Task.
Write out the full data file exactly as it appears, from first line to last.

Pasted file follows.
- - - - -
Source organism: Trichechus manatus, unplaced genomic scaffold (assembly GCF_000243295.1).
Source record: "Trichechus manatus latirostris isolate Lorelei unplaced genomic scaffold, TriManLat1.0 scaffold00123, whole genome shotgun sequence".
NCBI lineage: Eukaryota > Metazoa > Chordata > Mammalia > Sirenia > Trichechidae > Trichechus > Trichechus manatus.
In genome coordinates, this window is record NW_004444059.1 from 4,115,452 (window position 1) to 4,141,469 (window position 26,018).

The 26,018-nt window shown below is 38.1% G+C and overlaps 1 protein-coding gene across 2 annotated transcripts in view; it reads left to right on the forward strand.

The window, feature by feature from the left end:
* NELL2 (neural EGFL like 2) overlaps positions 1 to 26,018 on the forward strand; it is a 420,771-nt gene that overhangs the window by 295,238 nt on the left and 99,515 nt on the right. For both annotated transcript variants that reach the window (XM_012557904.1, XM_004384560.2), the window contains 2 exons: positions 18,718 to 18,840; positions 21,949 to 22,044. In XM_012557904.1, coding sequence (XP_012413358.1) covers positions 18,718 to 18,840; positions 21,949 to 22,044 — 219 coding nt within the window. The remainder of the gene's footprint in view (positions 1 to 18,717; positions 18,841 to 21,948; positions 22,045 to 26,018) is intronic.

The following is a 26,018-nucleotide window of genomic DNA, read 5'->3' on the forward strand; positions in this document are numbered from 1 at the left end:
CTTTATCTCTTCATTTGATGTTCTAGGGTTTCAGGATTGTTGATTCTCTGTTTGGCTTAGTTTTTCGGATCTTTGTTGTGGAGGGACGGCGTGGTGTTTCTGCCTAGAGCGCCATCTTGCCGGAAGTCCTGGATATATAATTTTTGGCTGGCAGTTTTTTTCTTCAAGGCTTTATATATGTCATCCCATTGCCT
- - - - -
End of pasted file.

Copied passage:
Source organism: Trichechus manatus, unplaced genomic scaffold (assembly GCF_000243295.1).
Source record: "Trichechus manatus latirostris isolate Lorelei unplaced genomic scaffold, TriManLat1.0 scaffold00123, whole genome shotgun sequence".
NCBI lineage: Eukaryota > Metazoa > Chordata > Mammalia > Sirenia > Trichechidae > Trichechus > Trichechus manatus.
In genome coordinates, this window is record NW_004444059.1 from 4,115,452 (window position 1) to 4,141,469 (window position 26,018).

The 26,018-nt window shown below is 38.1% G+C and overlaps 1 protein-coding gene across 2 annotated transcripts in view; it reads left to right on the forward strand.

The window, feature by feature from the left end:
* NELL2 (neural EGFL like 2) overlaps positions 1 to 26,018 on the forward strand; it is a 420,771-nt gene that overhangs the window by 295,238 nt on the left and 99,515 nt on the right. For both annotated transcript variants that reach the window (XM_012557904.1, XM_004384560.2), the window contains 2 exons: positions 18,718 to 18,840; positions 21,949 to 22,044. In XM_012557904.1, coding sequence (XP_012413358.1) covers positions 18,718 to 18,840; positions 21,949 to 22,044 — 219 coding nt within the window. The remainder of the gene's footprint in view (positions 1 to 18,717; positions 18,841 to 21,948; positions 22,045 to 26,018) is intronic.

The following is a 26,018-nucleotide window of genomic DNA, read 5'->3' on the forward strand; positions in this document are numbered from 1 at the left end:
CTTTATCTCTTCATTTGATGTTCTAGGGTTTCAGGATTGTTGATTCTCTGTTTGGCTTAGTTTTTCGGATCTTTGTTGTGGAGGGACGGCGTGGTGTTTCTGCCTAGAGCGCCATCTTGCCGGAAGTCCTGGATATATAATTTTTGGCTGGCAGTTTTTTTCTTCAAGGCTTTATATATGTCATCCCATTGCCT